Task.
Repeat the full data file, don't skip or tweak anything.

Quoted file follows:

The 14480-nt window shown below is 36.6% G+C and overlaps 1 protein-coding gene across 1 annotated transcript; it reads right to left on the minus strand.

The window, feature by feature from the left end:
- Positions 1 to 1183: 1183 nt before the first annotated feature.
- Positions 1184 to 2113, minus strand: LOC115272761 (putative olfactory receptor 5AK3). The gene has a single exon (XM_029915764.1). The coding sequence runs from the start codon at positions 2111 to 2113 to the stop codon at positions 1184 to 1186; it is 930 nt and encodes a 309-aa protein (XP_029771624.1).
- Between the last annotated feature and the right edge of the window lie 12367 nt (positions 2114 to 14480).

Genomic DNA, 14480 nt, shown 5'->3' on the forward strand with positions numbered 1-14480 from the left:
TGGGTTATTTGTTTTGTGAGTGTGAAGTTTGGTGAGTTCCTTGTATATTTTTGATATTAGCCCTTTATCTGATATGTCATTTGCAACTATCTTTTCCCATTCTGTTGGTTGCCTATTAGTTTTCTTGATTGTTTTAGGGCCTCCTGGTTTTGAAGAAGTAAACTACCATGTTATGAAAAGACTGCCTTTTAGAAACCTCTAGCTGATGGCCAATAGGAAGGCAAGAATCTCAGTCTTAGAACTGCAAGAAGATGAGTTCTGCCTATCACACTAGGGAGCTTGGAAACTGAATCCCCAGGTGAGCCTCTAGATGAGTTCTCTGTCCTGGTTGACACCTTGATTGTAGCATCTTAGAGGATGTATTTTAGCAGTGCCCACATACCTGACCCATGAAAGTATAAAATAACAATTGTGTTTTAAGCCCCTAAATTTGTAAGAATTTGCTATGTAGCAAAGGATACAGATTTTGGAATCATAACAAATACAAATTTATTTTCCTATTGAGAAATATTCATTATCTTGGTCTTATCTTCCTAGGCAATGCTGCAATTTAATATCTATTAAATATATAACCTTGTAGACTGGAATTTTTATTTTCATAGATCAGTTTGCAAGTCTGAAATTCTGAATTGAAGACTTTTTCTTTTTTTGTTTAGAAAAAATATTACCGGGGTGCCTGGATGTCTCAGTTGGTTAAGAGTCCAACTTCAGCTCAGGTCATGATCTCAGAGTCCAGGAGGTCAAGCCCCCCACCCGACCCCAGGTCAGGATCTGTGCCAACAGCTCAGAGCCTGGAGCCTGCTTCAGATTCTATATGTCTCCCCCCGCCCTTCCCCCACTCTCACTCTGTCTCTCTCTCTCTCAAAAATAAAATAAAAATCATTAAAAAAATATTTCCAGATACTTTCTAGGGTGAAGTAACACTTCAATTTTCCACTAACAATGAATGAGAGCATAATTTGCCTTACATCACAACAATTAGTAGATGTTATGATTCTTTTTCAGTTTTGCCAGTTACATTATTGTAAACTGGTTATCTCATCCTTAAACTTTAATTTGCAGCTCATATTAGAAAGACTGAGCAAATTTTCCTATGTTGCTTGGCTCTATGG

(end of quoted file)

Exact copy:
The 14480-nt window shown below is 36.6% G+C and overlaps 1 protein-coding gene across 1 annotated transcript; it reads right to left on the minus strand.

The window, feature by feature from the left end:
- Positions 1 to 1183: 1183 nt before the first annotated feature.
- Positions 1184 to 2113, minus strand: LOC115272761 (putative olfactory receptor 5AK3). The gene has a single exon (XM_029915764.1). The coding sequence runs from the start codon at positions 2111 to 2113 to the stop codon at positions 1184 to 1186; it is 930 nt and encodes a 309-aa protein (XP_029771624.1).
- Between the last annotated feature and the right edge of the window lie 12367 nt (positions 2114 to 14480).

Genomic DNA, 14480 nt, shown 5'->3' on the forward strand with positions numbered 1-14480 from the left:
TGGGTTATTTGTTTTGTGAGTGTGAAGTTTGGTGAGTTCCTTGTATATTTTTGATATTAGCCCTTTATCTGATATGTCATTTGCAACTATCTTTTCCCATTCTGTTGGTTGCCTATTAGTTTTCTTGATTGTTTTAGGGCCTCCTGGTTTTGAAGAAGTAAACTACCATGTTATGAAAAGACTGCCTTTTAGAAACCTCTAGCTGATGGCCAATAGGAAGGCAAGAATCTCAGTCTTAGAACTGCAAGAAGATGAGTTCTGCCTATCACACTAGGGAGCTTGGAAACTGAATCCCCAGGTGAGCCTCTAGATGAGTTCTCTGTCCTGGTTGACACCTTGATTGTAGCATCTTAGAGGATGTATTTTAGCAGTGCCCACATACCTGACCCATGAAAGTATAAAATAACAATTGTGTTTTAAGCCCCTAAATTTGTAAGAATTTGCTATGTAGCAAAGGATACAGATTTTGGAATCATAACAAATACAAATTTATTTTCCTATTGAGAAATATTCATTATCTTGGTCTTATCTTCCTAGGCAATGCTGCAATTTAATATCTATTAAATATATAACCTTGTAGACTGGAATTTTTATTTTCATAGATCAGTTTGCAAGTCTGAAATTCTGAATTGAAGACTTTTTCTTTTTTTGTTTAGAAAAAATATTACCGGGGTGCCTGGATGTCTCAGTTGGTTAAGAGTCCAACTTCAGCTCAGGTCATGATCTCAGAGTCCAGGAGGTCAAGCCCCCCACCCGACCCCAGGTCAGGATCTGTGCCAACAGCTCAGAGCCTGGAGCCTGCTTCAGATTCTATATGTCTCCCCCCGCCCTTCCCCCACTCTCACTCTGTCTCTCTCTCTCTCAAAAATAAAATAAAAATCATTAAAAAAATATTTCCAGATACTTTCTAGGGTGAAGTAACACTTCAATTTTCCACTAACAATGAATGAGAGCATAATTTGCCTTACATCACAACAATTAGTAGATGTTATGATTCTTTTTCAGTTTTGCCAGTTACATTATTGTAAACTGGTTATCTCATCCTTAAACTTTAATTTGCAGCTCATATTAGAAAGACTGAGCAAATTTTCCTATGTTGCTTGGCTCTATGG